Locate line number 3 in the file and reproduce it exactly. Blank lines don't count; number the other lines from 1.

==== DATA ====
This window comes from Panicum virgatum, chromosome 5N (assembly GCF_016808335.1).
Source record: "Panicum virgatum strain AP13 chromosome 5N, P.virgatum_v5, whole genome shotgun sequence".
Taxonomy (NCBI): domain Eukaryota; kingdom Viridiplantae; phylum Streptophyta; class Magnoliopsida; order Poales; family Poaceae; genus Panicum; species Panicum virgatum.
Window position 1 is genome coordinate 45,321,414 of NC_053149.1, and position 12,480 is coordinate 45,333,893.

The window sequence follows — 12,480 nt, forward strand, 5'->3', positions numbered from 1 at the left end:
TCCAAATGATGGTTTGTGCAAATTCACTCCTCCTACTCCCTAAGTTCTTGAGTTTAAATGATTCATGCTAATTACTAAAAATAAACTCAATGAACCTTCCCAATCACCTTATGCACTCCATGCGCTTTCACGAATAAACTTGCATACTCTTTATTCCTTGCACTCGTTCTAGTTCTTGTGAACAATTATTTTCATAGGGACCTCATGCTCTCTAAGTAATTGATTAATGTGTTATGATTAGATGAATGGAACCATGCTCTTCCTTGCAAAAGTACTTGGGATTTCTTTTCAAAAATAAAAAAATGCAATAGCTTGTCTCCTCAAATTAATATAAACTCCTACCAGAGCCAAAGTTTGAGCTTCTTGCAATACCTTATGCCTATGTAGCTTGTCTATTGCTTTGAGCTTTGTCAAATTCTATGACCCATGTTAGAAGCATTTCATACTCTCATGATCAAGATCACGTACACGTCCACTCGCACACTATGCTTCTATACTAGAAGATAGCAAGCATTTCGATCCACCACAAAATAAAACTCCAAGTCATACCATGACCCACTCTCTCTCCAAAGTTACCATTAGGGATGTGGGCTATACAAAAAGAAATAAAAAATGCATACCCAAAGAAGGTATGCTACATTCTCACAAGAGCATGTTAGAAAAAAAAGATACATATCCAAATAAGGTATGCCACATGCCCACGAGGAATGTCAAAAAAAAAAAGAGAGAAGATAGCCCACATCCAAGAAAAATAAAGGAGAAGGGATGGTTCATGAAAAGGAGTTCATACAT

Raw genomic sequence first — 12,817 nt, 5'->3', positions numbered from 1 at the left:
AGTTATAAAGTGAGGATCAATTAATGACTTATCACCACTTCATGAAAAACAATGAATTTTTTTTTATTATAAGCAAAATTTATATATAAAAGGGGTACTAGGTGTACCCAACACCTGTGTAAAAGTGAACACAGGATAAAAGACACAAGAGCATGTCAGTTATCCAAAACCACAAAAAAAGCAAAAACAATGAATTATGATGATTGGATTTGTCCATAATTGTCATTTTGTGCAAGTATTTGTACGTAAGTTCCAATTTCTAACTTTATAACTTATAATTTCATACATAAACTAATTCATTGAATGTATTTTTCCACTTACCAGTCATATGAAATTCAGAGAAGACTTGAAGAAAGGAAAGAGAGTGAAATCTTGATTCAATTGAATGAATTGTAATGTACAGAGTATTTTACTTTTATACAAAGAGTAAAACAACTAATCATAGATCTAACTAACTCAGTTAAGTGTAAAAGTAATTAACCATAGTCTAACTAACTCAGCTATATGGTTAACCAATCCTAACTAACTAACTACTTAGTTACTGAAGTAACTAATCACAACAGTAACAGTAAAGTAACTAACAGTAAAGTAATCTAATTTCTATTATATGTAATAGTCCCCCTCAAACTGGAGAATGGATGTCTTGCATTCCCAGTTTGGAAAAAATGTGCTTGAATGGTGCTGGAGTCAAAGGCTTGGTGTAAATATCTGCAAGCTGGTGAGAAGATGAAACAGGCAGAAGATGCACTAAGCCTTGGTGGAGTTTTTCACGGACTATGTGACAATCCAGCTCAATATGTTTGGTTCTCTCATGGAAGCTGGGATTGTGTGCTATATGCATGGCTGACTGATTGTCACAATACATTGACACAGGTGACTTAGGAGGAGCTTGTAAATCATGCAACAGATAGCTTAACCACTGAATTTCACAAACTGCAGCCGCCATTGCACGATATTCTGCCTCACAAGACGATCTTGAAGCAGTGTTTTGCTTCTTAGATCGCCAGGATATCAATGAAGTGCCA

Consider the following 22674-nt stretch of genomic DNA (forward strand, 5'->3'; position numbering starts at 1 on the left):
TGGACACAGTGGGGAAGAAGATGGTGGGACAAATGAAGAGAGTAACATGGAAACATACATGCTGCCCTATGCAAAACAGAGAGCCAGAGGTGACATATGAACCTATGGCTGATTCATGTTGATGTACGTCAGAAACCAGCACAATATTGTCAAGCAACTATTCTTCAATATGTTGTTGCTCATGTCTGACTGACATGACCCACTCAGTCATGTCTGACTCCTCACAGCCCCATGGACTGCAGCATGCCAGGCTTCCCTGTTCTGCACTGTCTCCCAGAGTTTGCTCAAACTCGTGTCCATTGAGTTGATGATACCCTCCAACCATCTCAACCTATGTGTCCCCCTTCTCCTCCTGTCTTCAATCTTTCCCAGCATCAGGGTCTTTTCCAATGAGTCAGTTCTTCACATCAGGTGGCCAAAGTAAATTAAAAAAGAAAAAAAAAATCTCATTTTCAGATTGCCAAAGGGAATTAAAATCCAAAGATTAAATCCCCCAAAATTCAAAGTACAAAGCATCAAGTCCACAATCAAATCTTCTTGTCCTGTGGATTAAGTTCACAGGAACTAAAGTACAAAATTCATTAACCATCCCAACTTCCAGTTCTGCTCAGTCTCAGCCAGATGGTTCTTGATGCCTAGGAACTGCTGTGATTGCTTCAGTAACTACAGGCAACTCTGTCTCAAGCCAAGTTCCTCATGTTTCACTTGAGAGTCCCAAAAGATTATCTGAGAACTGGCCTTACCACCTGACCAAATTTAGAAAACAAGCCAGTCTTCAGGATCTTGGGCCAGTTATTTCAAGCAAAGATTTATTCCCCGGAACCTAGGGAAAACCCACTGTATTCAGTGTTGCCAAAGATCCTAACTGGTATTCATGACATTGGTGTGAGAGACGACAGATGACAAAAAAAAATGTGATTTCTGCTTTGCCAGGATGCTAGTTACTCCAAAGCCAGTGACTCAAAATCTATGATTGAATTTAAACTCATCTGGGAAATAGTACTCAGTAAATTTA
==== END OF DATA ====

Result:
Taxonomy (NCBI): domain Eukaryota; kingdom Viridiplantae; phylum Streptophyta; class Magnoliopsida; order Poales; family Poaceae; genus Panicum; species Panicum virgatum.